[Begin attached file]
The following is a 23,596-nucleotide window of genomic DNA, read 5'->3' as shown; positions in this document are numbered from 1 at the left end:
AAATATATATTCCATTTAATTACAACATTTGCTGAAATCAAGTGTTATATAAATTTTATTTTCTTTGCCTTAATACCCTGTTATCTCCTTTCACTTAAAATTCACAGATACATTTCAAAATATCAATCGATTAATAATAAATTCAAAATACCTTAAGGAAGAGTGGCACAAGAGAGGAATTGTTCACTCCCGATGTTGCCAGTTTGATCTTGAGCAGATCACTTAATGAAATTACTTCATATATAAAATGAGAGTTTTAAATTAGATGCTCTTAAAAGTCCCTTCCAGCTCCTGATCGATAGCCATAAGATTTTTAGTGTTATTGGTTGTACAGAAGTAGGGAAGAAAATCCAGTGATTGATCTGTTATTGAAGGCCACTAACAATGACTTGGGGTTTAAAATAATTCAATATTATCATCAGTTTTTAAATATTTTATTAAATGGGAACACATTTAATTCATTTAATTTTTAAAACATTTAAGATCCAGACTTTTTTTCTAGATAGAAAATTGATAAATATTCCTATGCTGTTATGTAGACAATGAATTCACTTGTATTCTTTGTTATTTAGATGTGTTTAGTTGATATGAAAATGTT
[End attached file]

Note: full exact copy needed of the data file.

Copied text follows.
The following is a 23,596-nucleotide window of genomic DNA, read 5'->3' as shown; positions in this document are numbered from 1 at the left end:
AAATATATATTCCATTTAATTACAACATTTGCTGAAATCAAGTGTTATATAAATTTTATTTTCTTTGCCTTAATACCCTGTTATCTCCTTTCACTTAAAATTCACAGATACATTTCAAAATATCAATCGATTAATAATAAATTCAAAATACCTTAAGGAAGAGTGGCACAAGAGAGGAATTGTTCACTCCCGATGTTGCCAGTTTGATCTTGAGCAGATCACTTAATGAAATTACTTCATATATAAAATGAGAGTTTTAAATTAGATGCTCTTAAAAGTCCCTTCCAGCTCCTGATCGATAGCCATAAGATTTTTAGTGTTATTGGTTGTACAGAAGTAGGGAAGAAAATCCAGTGATTGATCTGTTATTGAAGGCCACTAACAATGACTTGGGGTTTAAAATAATTCAATATTATCATCAGTTTTTAAATATTTTATTAAATGGGAACACATTTAATTCATTTAATTTTTAAAACATTTAAGATCCAGACTTTTTTTCTAGATAGAAAATTGATAAATATTCCTATGCTGTTATGTAGACAATGAATTCACTTGTATTCTTTGTTATTTAGATGTGTTTAGTTGATATGAAAATGTT